Jan 192015
 

by Avis Licht

If you’re in the winter doldrums, then now is a great time to start planning your Spring garden. From sowing seeds, to picking the right spot for each plant, composting, and getting your soil ready  for planting, I’ve got it covered in this easy to read booklet, The Spring Garden Made Easy.

Vegetable Garden

Zauschneria, edges an inviting path into the edible garden.

Get my book  and  be ready for Spring!

 

It’s that time of year – time to start the Spring Garden.  If you want to know what to grow in your own climate, how to start seed and how to make compost, be sure to get my e book.  Under $5 and you get all the information I learned in 40 years of gardening.  Well, maybe not all, but probably the best parts.

Robert Kourik, author of Your Edible Landscape – Naturally writes:
“Avis has condensed over four decades of gardening skill into one information-packed handbook. This is important reading for the beginning gardener. You will skip making many mistakes by reading this attractive handbook first.”

If you would like a simple, easy to follow handbook on starting your Spring Garden, then you’re in luck. I’ve written a concise, 20 page manual for the novice gardener. Based on 40 years of gardening experience I’ve winnowed down the information to make it a straight forward process.Only $4.99.  You can’t afford not to have this helpful guide to start your Spring Garden!

Spring Garden Table of Contents

Table of Contents

Spring Garden Made Easy

The first book, The Spring Garden Made Easy, is aimed at helping you start out, one step at a time to be successful and inspire you to keep going. Yes, there may be set backs – snails, earwigs, gophers, deer, they all want a part of your garden. Learn to how to keep them from getting too much and even how to share. Click on the Buy Now button above  and you can download it immediately. My hourly consultation is definitely more than $5, which is the cost of the book.  Since I can’t be with all of you in your garden, take this opportunity to pick my brain by buying the book.  Be sure to sign up for the blog as well, it’s free and it’s got lots of information.  I always love to hear from my readers.  Leave me a comment and let me know how your garden grows. In the joy of gardening, Avis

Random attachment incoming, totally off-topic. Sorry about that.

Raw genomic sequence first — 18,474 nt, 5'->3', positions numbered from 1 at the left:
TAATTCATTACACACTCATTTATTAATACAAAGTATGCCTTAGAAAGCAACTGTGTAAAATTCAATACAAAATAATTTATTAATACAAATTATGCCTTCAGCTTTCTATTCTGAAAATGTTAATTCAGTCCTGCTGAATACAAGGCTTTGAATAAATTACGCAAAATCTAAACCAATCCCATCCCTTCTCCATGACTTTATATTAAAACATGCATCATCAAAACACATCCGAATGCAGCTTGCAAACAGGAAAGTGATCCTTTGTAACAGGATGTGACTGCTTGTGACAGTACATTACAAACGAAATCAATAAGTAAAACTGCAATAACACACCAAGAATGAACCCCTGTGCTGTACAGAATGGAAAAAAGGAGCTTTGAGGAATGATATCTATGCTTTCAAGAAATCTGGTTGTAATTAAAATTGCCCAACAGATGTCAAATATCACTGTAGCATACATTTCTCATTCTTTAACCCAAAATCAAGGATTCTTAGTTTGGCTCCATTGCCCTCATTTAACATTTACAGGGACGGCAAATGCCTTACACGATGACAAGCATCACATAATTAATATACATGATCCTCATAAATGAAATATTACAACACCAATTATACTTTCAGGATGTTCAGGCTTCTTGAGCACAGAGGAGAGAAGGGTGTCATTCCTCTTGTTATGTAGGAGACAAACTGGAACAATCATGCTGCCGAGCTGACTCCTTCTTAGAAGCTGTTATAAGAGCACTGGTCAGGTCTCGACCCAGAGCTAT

lettuce

Mixed lettuce varieties

Feb 112014
 
Spring Garden Made Easy

 

Get my book  and  be ready for Spring!

 

It won't be long before the spring garden starts to grow.

I

It’s that time of year – time to start the Spring Garden.  If you want to know what to grow in your own climate, how to start seed and how to make compost, be sure to get my e book.  Under $5 and you get all the information I learned in 40 years of gardening.  Well, maybe not all, but probably the best parts.

Robert Kourik, author of Your Edible Landscape – Naturally writes:
“Avis has condensed over four decades of gardening skill into one information-packed handbook. This is important reading for the beginning gardener. You will skip making many mistakes by reading this attractive handbook first.”

If you would like a simple, easy to follow handbook on starting your Spring Garden, then you’re in luck. I’ve written a concise, 20 page manual for the novice gardener. Based on 40 years of gardening experience I’ve winnowed down the information to make it a straight forward process.Only $4.99.  You can’t afford not to have this helpful guide to start your Spring Garden!

Spring Garden Table of Contents

Table of Contents

Spring Garden Made Easy

The first book, The Spring Garden Made Easy, is aimed at helping you start out, one step at a time to be successful and inspire you to keep going. There will be set backs – snails, earwigs, gophers, deer, they all want a part of your garden. We learn to how to keep them from getting too much and even how to share. Click on the Buy Now button above or on the right side of the web page and you can download it immediately.My hourly consultation is definitely more than $10, which is the cost of the book.  Since I can’t be with all of you in your garden, take this opportunity to pick my brain by buying the book.  Be sure to sign up for the blog as well, it’s free and it’s got lots of information.  I always love to hear from my readers.  Leave me a comment and let me know how your garden grows. In the joy of gardening, Avis

Mar 022012
 
Spring Garden Made Easy


Finally! Here at last! A streamlined, easy to follow e-book on how to start your spring garden. It covers climate, choosing your site, soil types, what to plant,  compost and irrigation.  After forty years of gardening it’s hard to know what not to share.  In this book I’ve winnowed down the information for novice gardeners to encourage and guide them to successful food growing at home.

Alan Chadwick was a visionary: eccentric, knowledgeable and formidable. He was also my gardening teacher.  He was a master and we were the apprentices, in the old fashioned sense of the word.  We worked long hours, from before the sun rose to sunset.  We learned about seeds, soil, flowers, herbs, fruit and service.  Service to the earth.  Following the laws of nature to ensure healthy, beautiful and bountiful gardens. Always organic, but much more than that, Alan looked deep into the relationships between plants, animals and humans.  My blog and this e-book is the culmination of years of gardening.

Robert Kourik author of  “Your Edible Landscape – Naturally” has this to say: